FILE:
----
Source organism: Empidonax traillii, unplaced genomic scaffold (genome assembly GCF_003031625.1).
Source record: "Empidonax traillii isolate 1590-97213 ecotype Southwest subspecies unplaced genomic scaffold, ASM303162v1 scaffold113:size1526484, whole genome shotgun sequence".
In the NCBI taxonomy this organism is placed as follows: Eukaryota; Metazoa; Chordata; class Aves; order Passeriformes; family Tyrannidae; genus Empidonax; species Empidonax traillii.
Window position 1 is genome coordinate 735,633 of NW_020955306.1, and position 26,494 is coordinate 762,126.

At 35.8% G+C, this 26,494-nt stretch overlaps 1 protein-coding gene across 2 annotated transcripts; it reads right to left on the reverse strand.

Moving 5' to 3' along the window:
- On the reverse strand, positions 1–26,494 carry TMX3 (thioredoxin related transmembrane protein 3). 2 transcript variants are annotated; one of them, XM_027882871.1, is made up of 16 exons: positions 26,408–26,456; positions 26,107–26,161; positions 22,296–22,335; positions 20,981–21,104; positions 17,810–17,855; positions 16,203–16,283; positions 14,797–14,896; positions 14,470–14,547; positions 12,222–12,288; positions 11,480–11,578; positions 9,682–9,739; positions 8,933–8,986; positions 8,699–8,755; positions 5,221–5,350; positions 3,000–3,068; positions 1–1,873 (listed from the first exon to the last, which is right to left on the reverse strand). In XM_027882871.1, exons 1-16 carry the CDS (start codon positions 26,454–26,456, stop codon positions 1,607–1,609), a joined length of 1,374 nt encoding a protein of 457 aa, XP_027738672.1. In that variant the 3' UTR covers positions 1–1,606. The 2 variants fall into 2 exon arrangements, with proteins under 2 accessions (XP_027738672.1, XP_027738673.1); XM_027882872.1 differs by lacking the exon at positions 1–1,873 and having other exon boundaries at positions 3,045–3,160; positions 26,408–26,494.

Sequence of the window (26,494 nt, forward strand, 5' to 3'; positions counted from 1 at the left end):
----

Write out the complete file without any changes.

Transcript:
Source organism: Empidonax traillii, unplaced genomic scaffold (genome assembly GCF_003031625.1).
Source record: "Empidonax traillii isolate 1590-97213 ecotype Southwest subspecies unplaced genomic scaffold, ASM303162v1 scaffold113:size1526484, whole genome shotgun sequence".
In the NCBI taxonomy this organism is placed as follows: Eukaryota; Metazoa; Chordata; class Aves; order Passeriformes; family Tyrannidae; genus Empidonax; species Empidonax traillii.
Window position 1 is genome coordinate 735,633 of NW_020955306.1, and position 26,494 is coordinate 762,126.

At 35.8% G+C, this 26,494-nt stretch overlaps 1 protein-coding gene across 2 annotated transcripts; it reads right to left on the reverse strand.

Moving 5' to 3' along the window:
- On the reverse strand, positions 1–26,494 carry TMX3 (thioredoxin related transmembrane protein 3). 2 transcript variants are annotated; one of them, XM_027882871.1, is made up of 16 exons: positions 26,408–26,456; positions 26,107–26,161; positions 22,296–22,335; positions 20,981–21,104; positions 17,810–17,855; positions 16,203–16,283; positions 14,797–14,896; positions 14,470–14,547; positions 12,222–12,288; positions 11,480–11,578; positions 9,682–9,739; positions 8,933–8,986; positions 8,699–8,755; positions 5,221–5,350; positions 3,000–3,068; positions 1–1,873 (listed from the first exon to the last, which is right to left on the reverse strand). In XM_027882871.1, exons 1-16 carry the CDS (start codon positions 26,454–26,456, stop codon positions 1,607–1,609), a joined length of 1,374 nt encoding a protein of 457 aa, XP_027738672.1. In that variant the 3' UTR covers positions 1–1,606. The 2 variants fall into 2 exon arrangements, with proteins under 2 accessions (XP_027738672.1, XP_027738673.1); XM_027882872.1 differs by lacking the exon at positions 1–1,873 and having other exon boundaries at positions 3,045–3,160; positions 26,408–26,494.

Sequence of the window (26,494 nt, forward strand, 5' to 3'; positions counted from 1 at the left end):